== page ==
The Justice Health Research Program works on a range of projects involving adult and juvenile prisoners, community-based offenders. These groups endure some of the worst health outcomes in society and this has implications for the health of the wider community.
Our work involves surveillance of blood-borne viruses and sexually transmissible infections. We conduct the triennial National Prison Entrants' Blood-borne Virus and Risk Behaviour Survey as well as other population-based surveys of offenders’ sexual health, mental health issues, and substance use.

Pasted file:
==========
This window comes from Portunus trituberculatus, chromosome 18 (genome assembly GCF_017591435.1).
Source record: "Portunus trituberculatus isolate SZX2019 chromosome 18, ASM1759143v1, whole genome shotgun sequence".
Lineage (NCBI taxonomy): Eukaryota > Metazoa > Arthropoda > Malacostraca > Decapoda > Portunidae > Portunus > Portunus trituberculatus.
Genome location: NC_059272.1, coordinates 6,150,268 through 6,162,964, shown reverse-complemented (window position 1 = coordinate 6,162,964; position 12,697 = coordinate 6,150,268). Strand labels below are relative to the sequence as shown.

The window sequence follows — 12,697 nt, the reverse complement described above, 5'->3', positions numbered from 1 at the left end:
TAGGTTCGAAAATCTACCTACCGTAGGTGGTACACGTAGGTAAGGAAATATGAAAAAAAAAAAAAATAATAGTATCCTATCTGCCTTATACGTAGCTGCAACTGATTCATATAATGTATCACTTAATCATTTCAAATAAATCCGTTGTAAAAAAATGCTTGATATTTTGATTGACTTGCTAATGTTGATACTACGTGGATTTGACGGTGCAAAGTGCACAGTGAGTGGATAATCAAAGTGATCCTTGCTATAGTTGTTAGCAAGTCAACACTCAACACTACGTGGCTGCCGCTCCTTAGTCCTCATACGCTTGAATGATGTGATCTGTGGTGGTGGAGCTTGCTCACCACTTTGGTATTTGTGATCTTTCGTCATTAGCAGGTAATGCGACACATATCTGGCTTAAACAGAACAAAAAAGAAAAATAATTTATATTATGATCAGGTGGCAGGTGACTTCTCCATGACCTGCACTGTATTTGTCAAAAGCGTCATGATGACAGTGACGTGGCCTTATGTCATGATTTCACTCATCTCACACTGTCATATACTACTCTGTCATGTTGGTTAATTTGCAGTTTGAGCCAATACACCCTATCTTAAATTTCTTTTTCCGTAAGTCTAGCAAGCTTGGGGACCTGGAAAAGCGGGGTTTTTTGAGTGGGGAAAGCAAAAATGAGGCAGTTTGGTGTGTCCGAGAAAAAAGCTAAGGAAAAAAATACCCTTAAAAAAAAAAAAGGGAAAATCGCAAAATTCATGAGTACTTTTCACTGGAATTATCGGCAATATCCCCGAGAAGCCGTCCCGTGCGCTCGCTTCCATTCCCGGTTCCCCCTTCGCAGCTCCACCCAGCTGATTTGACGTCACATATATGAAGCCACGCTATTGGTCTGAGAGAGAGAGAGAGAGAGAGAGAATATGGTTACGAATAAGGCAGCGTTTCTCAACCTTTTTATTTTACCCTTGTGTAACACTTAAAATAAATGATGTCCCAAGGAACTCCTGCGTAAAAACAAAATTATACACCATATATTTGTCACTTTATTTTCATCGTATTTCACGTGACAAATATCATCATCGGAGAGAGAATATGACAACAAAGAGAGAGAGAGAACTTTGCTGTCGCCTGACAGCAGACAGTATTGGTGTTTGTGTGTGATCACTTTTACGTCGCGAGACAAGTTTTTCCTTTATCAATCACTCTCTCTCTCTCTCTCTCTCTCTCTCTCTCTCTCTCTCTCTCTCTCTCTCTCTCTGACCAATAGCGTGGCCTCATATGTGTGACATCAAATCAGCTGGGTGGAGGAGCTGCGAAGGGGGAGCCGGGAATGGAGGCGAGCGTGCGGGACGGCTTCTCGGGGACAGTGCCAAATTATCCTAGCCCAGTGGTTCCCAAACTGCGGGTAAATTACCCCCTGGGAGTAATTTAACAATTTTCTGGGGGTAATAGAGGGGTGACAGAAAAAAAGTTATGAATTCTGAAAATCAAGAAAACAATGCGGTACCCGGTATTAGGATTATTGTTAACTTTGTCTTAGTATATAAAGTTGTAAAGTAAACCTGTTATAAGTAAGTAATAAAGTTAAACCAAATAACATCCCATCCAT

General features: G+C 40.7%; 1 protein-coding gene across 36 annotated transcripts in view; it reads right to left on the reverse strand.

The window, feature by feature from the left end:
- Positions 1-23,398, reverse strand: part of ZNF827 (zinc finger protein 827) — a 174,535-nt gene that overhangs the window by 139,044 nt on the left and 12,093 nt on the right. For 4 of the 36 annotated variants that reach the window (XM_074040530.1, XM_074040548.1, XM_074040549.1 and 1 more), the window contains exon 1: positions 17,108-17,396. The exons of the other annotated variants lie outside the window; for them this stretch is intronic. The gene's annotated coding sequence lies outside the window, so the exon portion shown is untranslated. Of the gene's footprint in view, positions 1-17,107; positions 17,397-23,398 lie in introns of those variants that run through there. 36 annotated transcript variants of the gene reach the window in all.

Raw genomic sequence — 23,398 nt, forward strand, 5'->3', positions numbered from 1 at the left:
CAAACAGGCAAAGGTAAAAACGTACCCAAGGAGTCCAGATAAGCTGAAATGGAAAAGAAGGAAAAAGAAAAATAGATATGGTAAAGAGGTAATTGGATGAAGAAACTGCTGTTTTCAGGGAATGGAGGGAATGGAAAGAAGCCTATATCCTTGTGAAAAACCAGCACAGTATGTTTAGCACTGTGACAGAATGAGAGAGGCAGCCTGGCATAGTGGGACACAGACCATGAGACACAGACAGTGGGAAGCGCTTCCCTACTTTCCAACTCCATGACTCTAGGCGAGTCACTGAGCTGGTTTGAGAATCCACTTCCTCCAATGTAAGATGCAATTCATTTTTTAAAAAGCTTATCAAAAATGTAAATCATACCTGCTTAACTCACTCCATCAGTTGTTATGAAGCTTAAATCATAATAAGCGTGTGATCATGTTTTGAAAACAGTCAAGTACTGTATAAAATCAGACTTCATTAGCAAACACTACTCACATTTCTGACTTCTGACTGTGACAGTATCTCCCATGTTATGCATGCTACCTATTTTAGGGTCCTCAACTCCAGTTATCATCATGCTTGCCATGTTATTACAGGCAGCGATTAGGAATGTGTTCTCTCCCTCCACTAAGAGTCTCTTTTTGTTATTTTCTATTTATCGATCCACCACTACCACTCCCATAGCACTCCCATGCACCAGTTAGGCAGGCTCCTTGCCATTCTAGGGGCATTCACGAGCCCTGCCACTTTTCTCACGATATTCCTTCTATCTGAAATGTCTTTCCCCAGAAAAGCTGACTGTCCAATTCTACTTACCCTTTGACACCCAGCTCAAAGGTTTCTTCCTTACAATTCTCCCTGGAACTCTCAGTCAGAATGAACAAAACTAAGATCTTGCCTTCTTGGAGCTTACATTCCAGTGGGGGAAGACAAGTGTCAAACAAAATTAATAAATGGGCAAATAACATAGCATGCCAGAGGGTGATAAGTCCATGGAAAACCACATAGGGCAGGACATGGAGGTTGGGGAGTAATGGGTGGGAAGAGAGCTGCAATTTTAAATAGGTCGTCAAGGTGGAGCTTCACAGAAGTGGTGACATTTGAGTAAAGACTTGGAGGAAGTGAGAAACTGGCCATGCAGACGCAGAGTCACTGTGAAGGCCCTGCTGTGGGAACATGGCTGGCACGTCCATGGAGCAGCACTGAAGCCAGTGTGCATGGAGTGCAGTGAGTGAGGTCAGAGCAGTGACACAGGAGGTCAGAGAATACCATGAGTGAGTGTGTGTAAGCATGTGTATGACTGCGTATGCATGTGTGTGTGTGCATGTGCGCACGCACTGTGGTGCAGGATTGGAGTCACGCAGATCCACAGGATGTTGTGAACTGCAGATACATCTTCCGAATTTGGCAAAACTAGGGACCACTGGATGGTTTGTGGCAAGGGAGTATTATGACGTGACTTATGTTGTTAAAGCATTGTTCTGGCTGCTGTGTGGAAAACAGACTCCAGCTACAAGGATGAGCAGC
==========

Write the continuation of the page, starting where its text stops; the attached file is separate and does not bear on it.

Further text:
We conduct research on the development of interventions and examine the health backgrounds of prisoners. Current studies are examining the relationship between psychosis and offending behaviour. We have an in intervention treating impulsive-violent offenders with a pharmacotherapy, and an intervention for women who perpetrate violence.
Aboriginal and Torres Strait Islander populations are significantly over represented in the criminal justice system and form an important part of our work. A previous NHMRC capacity building grant in the Indigenous offender health area helped to develop a cohort of researchers for the justice health field. We coordinate the NHMRC-funded Australian Centre of Research Excellence in Offender Health which supports studies on mental health and infectious diseases in a range of offender populations.